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On the fifth of July, RL and June go down to the river with a bottle of Johnnie Walker Red to commemorate Taylor’s fiftieth and last birthday. Taylor was RL’s boyhood friend and June’s husband, but after eleven years, June, a childless hospice worker, finally declares she’s “nobody’s widow anymore.” Anxious for a new beginning, June considers selling her beloved house. RL, a divorced empty-nester, faces a major change, too, when he agrees to lodge his college girlfriend, Betsy, while she undergoes chemotherapy. Caught between Betsy’s anguish and June’s hope, the cynical RL is brought face-to-face with his own sense of futility, and the longing to experience the kind of love that “knocks you down.”
Set in Montana, reflecting the beauty of its landscape and the independence of its people, Everything is a shimmering novel about unexpected redemption by a writer of deep empathy and prodigious talents.
"Written in prose as clear and quick as the river waters of his native Montana, Kevin Canty’s new novel is an unforgettable journey into the wilderness that lies between loss and redemption. As his characters struggle through this harsh terrain, they prove themselves to be just like you and me – only more so. With Everything, Canty confirms his place among our very best writers." —Stephen Amidon, author of Security and Human Capital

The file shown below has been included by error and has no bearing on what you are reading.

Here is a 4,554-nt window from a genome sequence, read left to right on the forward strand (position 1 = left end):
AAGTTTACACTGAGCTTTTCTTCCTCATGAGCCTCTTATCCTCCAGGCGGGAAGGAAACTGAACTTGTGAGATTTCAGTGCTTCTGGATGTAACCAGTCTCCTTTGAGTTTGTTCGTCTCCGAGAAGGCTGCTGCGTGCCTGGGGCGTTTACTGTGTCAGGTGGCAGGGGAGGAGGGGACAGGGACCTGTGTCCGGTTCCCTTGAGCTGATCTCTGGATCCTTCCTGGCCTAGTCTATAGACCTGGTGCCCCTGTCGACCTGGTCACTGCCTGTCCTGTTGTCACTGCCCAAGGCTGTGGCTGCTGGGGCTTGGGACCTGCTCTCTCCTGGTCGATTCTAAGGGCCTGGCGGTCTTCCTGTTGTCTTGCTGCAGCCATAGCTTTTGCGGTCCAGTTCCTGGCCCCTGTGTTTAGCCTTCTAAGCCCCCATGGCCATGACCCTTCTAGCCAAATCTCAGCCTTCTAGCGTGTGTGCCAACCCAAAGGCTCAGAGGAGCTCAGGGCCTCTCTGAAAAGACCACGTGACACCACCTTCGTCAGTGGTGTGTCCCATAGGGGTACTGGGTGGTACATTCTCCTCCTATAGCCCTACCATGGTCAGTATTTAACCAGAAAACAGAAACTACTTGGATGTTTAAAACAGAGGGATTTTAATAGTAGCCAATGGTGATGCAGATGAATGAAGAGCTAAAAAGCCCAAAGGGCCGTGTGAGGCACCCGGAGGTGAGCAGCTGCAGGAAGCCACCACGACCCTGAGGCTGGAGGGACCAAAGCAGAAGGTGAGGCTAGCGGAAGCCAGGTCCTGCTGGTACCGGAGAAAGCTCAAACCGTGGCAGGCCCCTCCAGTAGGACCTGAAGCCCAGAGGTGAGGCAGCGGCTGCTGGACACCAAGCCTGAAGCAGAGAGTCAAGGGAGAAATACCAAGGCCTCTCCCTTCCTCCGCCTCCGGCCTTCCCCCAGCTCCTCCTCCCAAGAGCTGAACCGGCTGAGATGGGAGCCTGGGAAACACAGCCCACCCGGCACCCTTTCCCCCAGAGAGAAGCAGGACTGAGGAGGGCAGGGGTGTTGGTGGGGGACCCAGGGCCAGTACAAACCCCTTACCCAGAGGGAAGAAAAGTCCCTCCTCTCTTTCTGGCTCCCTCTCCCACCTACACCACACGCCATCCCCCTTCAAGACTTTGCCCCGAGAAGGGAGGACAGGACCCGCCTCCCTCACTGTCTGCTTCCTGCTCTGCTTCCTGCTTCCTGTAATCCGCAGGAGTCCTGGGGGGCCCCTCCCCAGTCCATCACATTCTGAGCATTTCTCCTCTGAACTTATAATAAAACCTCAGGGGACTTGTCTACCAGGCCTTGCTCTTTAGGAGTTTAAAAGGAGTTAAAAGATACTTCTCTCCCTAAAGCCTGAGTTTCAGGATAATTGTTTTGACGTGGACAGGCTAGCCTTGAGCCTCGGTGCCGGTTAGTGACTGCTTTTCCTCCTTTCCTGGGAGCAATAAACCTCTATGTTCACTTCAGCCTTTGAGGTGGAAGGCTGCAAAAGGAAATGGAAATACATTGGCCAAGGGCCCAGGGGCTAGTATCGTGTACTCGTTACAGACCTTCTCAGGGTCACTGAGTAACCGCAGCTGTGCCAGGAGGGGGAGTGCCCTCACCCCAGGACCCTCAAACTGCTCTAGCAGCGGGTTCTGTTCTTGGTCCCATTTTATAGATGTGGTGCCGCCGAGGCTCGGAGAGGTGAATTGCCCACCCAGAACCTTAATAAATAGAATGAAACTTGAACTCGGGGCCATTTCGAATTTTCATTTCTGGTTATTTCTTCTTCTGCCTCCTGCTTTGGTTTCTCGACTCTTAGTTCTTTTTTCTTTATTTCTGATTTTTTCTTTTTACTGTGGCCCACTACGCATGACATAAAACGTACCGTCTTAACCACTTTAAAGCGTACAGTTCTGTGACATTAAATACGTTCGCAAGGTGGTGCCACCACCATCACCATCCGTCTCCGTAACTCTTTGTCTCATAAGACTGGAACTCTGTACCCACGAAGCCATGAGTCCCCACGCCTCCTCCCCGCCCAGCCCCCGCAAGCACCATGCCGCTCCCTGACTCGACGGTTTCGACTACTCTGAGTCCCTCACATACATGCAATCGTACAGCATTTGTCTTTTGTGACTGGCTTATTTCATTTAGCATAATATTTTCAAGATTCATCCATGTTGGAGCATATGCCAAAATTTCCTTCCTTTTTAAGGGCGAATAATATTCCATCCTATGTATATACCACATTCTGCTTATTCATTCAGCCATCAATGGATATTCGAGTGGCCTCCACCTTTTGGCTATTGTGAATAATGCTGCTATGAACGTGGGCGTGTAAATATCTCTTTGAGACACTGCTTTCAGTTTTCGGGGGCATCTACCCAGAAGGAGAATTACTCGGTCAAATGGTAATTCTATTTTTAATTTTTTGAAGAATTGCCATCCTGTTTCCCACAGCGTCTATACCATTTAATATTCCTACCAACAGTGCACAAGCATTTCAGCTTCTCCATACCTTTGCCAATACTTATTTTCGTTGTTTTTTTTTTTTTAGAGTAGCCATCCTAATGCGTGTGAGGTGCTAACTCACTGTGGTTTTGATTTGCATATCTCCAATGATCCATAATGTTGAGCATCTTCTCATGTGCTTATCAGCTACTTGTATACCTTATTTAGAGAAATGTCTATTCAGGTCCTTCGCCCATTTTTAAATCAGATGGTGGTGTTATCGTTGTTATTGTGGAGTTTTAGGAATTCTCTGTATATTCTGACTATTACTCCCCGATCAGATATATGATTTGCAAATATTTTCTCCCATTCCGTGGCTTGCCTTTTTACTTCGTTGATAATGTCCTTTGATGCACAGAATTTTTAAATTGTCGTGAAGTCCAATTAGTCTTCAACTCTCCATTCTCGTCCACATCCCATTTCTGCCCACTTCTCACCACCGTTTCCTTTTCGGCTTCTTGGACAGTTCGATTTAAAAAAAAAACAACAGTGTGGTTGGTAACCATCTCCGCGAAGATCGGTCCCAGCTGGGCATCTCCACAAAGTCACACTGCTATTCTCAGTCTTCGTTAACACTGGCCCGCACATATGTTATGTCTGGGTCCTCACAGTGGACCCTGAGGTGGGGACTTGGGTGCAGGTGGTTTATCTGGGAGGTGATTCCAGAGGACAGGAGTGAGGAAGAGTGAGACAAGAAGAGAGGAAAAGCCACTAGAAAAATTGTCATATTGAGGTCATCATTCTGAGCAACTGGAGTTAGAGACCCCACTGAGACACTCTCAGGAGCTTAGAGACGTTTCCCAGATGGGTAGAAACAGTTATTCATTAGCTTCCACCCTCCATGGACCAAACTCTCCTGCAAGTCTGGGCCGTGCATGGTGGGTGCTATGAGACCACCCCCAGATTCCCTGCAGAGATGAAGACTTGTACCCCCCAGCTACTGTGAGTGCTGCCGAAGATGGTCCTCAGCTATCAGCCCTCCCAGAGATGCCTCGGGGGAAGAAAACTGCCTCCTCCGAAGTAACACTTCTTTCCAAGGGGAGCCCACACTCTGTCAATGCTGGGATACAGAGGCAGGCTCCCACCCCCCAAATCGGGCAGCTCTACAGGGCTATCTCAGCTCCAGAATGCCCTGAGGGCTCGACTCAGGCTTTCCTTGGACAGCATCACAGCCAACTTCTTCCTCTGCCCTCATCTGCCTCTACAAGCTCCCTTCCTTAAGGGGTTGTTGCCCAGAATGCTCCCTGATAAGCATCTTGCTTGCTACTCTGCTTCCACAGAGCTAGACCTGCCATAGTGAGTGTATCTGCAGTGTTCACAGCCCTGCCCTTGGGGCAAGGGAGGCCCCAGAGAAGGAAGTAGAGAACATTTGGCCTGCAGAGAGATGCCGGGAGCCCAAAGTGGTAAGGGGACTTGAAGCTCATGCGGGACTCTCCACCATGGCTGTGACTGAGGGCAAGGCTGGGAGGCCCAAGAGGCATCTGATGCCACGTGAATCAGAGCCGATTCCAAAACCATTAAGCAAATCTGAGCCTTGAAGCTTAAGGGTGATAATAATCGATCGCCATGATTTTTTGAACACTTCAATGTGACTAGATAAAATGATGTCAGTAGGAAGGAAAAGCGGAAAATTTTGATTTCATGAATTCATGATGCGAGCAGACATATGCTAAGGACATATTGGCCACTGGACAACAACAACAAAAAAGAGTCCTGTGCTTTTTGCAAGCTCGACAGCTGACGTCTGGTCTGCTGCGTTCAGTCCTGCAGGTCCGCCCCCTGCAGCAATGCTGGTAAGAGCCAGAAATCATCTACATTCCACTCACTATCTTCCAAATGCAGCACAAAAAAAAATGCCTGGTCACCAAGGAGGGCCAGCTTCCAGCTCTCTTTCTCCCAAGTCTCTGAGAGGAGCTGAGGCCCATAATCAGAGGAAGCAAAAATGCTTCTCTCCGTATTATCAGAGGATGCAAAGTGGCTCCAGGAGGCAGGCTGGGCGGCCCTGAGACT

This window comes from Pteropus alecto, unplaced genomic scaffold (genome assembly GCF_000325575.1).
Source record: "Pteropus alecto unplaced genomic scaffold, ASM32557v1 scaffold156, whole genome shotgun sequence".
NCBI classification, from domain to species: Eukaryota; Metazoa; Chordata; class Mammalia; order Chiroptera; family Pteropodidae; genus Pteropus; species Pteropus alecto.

“Kevin Canty’s new novel explores and celebrates the complexities of love, grief, and redemption and does so in prose so taut and electric that every sentence, every word—even the white space—carries a charge. Everything is a marvel.” —Larry Watson, author of Montana, 1948 and Sundown, Yellow Moon
“There is truth and scorch in this fine new novel, Everything. Kevin Canty does not so much write a sentence as he cuts it into the page. He strikes me as the last of a kind, unflinching when faced with the dreadful prospect of our vast dying soul. He understands our secrets are themselves the keeper of secrets. He understands us for how wanting and dangerous and kind and unkind we can be to ourselves and to each other.” —Robert Olmstead, author of Far Bright Star and Coal Black Horse